Abstract: We fit a Bayesian time-varying parameters structural VAR with stochastic volatility to the Federal Funds rate, GDP deflator inflation, real GDP growth, and the rate of growth of M2. We identify 4 shocks–monetary policy, demand non-policy, supply, and money demand–by imposing sign restrictions on the estimated reduced-form VAR on a period-by-period basis. The evolution of the monetary rule in the structural VAR accords well with narrative accounts of post-WWII U.S. economic history, with (e.g.) significant increases in the long-run coefficients on inflation and money growth around the time of the Volcker disinflation. Overall, however, our evidence points towards a dominant role played by good luck in fostering the more stable macroeconomic environment of the last two decades. First, the Great Inflation was due, to a dominant extent, to large demand non-policy shocks, and to a lower extent to supply shocks. Second, imposing either Volcker or Greenspan over the entire sample period would only have had a limited impact on the Great Inflation episode, while imposing Burns and Miller would have resulted in a counterfactual inflation path remarkably close to the actual historical one. Although the systematic component of monetary policy clearly appears to have improved over the sample period, this does not appear to have been the dominant influence in post-WWII U.S. macroeconomic dynamics. JEL Classification: E32, E47, E52, E58.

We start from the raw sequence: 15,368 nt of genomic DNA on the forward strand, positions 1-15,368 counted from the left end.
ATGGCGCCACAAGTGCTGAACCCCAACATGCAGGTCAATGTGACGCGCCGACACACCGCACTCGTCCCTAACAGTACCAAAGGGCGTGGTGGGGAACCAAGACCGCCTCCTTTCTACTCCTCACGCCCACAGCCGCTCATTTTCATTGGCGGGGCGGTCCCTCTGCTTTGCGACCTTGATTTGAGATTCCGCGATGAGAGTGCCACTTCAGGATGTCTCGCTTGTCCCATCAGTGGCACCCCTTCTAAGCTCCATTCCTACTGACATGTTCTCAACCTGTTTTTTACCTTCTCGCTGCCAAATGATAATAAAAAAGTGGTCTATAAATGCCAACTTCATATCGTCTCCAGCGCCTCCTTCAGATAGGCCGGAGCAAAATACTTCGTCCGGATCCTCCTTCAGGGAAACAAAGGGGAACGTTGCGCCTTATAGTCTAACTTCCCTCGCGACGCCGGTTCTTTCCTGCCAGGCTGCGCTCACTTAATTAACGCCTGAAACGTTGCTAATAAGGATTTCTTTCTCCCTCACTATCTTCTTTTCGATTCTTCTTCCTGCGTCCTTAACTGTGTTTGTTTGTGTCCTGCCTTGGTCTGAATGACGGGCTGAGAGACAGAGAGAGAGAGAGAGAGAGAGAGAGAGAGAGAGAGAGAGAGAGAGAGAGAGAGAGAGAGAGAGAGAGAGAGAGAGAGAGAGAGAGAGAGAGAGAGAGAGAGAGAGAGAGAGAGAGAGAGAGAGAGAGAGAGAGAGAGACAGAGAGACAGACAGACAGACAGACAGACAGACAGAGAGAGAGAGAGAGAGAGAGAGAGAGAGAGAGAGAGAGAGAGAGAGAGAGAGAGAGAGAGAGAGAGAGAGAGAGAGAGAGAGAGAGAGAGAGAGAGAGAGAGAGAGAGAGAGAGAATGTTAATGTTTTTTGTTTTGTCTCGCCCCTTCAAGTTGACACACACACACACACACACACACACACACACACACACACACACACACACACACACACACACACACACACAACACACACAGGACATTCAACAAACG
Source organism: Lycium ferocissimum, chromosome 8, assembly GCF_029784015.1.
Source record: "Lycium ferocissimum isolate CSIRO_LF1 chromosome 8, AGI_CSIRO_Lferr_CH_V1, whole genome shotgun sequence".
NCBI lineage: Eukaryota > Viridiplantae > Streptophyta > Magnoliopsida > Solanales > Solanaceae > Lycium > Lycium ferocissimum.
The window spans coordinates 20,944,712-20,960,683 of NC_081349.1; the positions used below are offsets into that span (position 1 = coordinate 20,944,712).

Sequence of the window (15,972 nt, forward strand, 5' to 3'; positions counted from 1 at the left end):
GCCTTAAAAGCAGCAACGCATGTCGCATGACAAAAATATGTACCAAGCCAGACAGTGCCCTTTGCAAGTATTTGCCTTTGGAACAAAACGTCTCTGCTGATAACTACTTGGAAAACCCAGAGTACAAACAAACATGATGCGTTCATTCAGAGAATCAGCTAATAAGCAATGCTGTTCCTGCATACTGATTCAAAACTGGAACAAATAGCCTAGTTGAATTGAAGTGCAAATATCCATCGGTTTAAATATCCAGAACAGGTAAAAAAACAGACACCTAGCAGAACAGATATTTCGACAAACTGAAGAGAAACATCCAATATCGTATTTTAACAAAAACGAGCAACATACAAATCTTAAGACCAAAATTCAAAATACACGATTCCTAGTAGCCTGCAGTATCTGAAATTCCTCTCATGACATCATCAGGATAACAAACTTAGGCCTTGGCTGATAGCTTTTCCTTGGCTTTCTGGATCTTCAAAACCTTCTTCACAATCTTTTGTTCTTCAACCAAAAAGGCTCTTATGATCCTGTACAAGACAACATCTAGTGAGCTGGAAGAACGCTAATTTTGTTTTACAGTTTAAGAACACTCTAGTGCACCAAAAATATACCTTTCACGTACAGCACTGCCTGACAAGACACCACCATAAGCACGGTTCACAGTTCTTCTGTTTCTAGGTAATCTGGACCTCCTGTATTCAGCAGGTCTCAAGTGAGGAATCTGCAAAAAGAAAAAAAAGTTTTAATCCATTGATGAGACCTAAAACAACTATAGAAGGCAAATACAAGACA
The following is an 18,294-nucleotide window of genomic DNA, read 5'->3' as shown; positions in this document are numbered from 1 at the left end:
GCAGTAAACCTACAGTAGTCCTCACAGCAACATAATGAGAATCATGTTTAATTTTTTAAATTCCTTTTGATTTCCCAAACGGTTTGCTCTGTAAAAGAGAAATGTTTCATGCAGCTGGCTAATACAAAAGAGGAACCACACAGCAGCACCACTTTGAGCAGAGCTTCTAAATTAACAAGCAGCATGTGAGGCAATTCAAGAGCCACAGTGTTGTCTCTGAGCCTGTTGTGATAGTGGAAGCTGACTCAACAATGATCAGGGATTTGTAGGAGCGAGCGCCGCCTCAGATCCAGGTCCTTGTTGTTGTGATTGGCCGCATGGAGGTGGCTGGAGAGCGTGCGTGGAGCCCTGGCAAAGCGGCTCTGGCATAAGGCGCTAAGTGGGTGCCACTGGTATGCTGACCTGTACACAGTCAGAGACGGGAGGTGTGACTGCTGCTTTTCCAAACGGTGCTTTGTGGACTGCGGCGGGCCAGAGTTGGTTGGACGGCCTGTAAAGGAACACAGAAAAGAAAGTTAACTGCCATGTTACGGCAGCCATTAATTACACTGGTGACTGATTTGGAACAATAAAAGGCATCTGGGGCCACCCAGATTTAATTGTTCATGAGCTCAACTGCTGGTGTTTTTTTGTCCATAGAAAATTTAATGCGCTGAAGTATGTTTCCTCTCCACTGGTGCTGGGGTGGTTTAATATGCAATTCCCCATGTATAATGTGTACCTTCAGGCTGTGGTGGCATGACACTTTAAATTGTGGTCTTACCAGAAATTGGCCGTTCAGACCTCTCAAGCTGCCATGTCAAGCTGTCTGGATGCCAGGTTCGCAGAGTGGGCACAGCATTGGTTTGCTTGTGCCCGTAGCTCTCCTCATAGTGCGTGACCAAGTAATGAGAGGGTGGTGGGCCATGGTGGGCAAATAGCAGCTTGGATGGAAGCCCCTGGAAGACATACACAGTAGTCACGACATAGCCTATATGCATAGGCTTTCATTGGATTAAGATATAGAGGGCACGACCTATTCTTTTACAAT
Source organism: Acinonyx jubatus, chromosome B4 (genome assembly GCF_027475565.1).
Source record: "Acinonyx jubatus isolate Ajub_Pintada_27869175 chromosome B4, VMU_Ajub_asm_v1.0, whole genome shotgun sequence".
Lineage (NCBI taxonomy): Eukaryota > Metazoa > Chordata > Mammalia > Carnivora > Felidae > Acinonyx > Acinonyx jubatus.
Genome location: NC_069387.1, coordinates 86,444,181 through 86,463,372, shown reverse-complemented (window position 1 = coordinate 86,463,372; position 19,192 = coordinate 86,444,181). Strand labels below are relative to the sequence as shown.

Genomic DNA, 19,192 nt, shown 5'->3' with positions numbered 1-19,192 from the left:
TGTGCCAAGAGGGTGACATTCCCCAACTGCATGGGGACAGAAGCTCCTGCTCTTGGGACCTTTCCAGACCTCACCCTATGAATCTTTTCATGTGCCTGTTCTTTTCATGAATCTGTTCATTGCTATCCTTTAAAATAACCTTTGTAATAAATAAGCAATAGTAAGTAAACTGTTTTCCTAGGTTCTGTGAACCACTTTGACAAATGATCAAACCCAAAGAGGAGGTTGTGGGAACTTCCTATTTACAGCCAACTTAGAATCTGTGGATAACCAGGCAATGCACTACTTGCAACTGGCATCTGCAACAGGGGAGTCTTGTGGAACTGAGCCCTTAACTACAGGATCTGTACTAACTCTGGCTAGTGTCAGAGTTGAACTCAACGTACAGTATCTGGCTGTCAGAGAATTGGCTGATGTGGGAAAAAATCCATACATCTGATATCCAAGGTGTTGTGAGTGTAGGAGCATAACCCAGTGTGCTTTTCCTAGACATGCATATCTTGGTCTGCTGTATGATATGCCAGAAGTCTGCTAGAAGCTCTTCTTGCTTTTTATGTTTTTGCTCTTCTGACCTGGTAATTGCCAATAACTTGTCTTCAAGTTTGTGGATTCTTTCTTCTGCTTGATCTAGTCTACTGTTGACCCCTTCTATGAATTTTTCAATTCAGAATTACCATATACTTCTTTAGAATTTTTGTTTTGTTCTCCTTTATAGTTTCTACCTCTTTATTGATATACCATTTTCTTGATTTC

Keywords: Bayesian VARs, stochastic volatility, identified VARs, time-varying parameters, frequency domain, Great Inflation, Lucas critique.
    Date: 2007–04
  3. By: Peter N. Ireland (Boston College)
    Abstract: Post-1980 U.S. data trace out a stable long-run money demand relationship of Cagan's semi-log form between the M1-income ratio and the nominal interest rate, with an interest semi-elasticity of 1.79. Integrating under this money demand curve yields estimates of the welfare cost of modest departures from Friedman's zero nominal interest rate rule for the optimum quantity of money that are quite small. The results suggest that the Federal Reserve's current policy, which generates low but still positive rates of inflation, provides an adequate approximation in welfare terms to the alternative of moving all the way to the Friedman rule.
    Keywords: inflation, welfare cost, money demand, Friedman rule
    JEL: E31 E41 E52
    Date: 2007–04–20
  4. By: Dora M. Iakova